In 1986 he joined Williams where he developed a famously bad relationship with Nigel Mansell, referring to the Brit and "an uneducated blockhead" and even insulting his wife. It certainly didn’t help matters that Piquet ended up bagging the ultimate prize, winning the 1986 world title ahead of his team-mate.

He then joined Lotus and subsequently Benetton, winning twice for the latter at the tail-end of the 1990 season. His final victory came in Canada the following year when long-time race leader Mansell slowed to a halt on the final lap. It was surely a sweet steal for Nelson.

In 1992 he attempted to qualify for the Indy 500 but a huge practice crash ruled him out of the race. To Piquet’s great credit, he returned 12 months later and this time contested the race. He later made two appearances at Le Mans.

The three-time world champion now has a number of business interests and watches over his sons’ racing careers.

2. Emerson Fittipaldi

Emerson Fittipaldi's mutton chops and snappy dress sense made him the quintessential seventies F1 driver. He got his break at Lotus in 1970, contesting a handful of rounds in the team’s third car. However he was to become team leader following the death of Jochen Rindt at Monza. The Brazilian acquitted himself well, winning the next race at Watkins Glen. Three podiums but no victories followed in ’71.

In 1972 Lotus were back on form and Fittipaldi made the most of it, winning five races on his way to the world title. That made him the sport’s youngest world champion, a record he would hold for more than 30 years until it was beaten by Fernando Alonso in 2005.

He finished as runner-up to Jackie Stewart in 1973, then joined McLaren for ’74. Piloting the British squad’s M23, he narrowly beat Ferrari’s Clay Regazzoni to secure a second title. Sticking with McLaren, he finished as runner-up again in ’75, this time to Niki Lauda.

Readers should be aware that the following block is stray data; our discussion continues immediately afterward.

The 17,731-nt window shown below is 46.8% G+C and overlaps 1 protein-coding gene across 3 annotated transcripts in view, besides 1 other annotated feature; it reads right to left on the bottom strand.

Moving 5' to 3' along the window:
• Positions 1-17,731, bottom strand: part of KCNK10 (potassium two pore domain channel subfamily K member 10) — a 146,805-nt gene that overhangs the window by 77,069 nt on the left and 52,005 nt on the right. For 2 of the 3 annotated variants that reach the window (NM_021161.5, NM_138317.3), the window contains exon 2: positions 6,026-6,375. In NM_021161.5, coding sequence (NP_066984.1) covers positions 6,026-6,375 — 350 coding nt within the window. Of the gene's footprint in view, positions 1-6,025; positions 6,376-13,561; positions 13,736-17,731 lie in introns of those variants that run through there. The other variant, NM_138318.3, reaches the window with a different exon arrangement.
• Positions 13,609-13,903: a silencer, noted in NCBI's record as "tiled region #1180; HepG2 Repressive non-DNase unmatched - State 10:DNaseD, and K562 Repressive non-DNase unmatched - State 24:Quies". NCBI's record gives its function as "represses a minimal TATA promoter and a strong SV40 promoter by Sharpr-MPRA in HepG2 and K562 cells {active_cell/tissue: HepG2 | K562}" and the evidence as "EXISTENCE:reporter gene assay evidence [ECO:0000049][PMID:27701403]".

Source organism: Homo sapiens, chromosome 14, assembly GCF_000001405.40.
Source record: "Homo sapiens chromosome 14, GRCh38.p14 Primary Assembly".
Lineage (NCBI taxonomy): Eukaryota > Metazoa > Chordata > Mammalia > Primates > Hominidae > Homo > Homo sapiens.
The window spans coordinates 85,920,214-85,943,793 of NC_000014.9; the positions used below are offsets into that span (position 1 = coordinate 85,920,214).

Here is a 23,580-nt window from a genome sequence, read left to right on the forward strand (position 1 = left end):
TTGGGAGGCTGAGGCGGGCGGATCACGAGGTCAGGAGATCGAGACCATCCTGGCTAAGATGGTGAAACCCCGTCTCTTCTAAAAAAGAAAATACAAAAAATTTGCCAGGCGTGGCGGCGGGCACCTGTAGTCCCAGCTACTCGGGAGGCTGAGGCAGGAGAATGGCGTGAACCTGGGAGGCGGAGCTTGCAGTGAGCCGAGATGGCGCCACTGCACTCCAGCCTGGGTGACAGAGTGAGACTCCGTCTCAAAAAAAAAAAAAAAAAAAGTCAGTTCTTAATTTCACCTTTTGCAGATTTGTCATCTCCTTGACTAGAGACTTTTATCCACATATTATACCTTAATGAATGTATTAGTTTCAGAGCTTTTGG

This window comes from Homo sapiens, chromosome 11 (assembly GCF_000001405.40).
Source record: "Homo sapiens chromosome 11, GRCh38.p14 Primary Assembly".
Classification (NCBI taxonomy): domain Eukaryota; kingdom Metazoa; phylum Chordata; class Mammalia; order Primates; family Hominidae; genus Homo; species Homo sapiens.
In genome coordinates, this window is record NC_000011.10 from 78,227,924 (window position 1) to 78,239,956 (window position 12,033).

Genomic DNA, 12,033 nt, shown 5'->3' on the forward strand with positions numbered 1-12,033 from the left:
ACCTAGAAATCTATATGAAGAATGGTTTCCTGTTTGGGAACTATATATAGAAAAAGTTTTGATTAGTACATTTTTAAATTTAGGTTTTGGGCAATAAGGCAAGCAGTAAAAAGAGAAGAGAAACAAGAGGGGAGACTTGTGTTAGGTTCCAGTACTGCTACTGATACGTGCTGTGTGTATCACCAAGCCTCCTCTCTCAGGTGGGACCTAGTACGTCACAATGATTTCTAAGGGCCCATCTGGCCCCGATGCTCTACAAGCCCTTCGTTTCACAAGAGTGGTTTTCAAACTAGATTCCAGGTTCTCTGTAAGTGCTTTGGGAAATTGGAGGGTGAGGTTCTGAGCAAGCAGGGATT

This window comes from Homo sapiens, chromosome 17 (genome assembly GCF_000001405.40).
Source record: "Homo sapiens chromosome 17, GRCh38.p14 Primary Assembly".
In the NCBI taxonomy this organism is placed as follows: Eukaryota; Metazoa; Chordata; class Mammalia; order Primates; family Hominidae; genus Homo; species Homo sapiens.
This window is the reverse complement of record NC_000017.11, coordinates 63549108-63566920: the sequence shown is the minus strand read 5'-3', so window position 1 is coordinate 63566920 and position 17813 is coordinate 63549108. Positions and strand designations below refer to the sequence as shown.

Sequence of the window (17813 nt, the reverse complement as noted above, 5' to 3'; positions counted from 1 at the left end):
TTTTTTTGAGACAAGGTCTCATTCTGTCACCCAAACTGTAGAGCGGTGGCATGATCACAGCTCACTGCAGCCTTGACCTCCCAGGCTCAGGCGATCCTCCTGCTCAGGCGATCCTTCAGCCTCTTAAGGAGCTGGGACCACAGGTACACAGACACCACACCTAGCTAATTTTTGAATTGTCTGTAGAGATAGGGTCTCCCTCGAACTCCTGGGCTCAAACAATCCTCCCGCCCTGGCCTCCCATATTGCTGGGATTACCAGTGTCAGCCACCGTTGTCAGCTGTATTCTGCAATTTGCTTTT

His next move would prove a costly mistake. Emerson joined his brother Wilson at the Fittipaldi Automotive squad. The team never got off the ground, with Emerson contesting five season for the team with very little in the way of results. Emerson quit driving in 1980 and the team folded two years later.

So how does double world champion Emmo trump three-time champ Piquet? Simple: he forged a second career in the U.S. Four years after leaving F1 he headed to CART, winning the title in 1989 and the Indy 500 in ‘89 and ‘93 - the latter at the grand old age of 46. He was almost 50 when an injury at Michigan Speedway ended his career. He continues to remain actively involved in motorsport, particularly through his native Interlagos circuit.

1. Ayrton Senna

Many consider him the greatest F1 driver of all time, so it should be no surprise that Ayrton Senna is viewed as his country’s finest racer. In fact, Senna’s status in his homeland extends beyond F1: when he lost his life at Imola in 1994, the Brazilian government declared three days of national mourning.

Senna’s on-track achievements have spawned a film, several books and countless conversations; as such, they do not need retelling here.

His brilliance stemmed from an ability to go to another level at the wheel of a Formula 1 car, putting himself in something approaching a trance to draw the maximum performance. The results were quite often breathtaking, particularly in qualifying, and led to him starting 40% of his races from pole.

He had his faults, too: Senna could be pig-headed and selfish at times, and his actions at Suzuka in 1990 - when he rammed rival Alain Prost off the road - border on the unforgivable.

But he was redeemed by his vulnerable yet dedicated nature, one that seemed to place motor racing above all else on this earth. To fans, that level of sacrifice proved irresistible.

And of course he did eventually make the ultimate sacrifice, losing his life while leading the San Marino Grand Prix of 1994. The period of self-reflection this sent F1 into has subsequently made it a safer sport for those who seek to emulate Ayrton’s heroics. In some respects, this is his greatest legacy.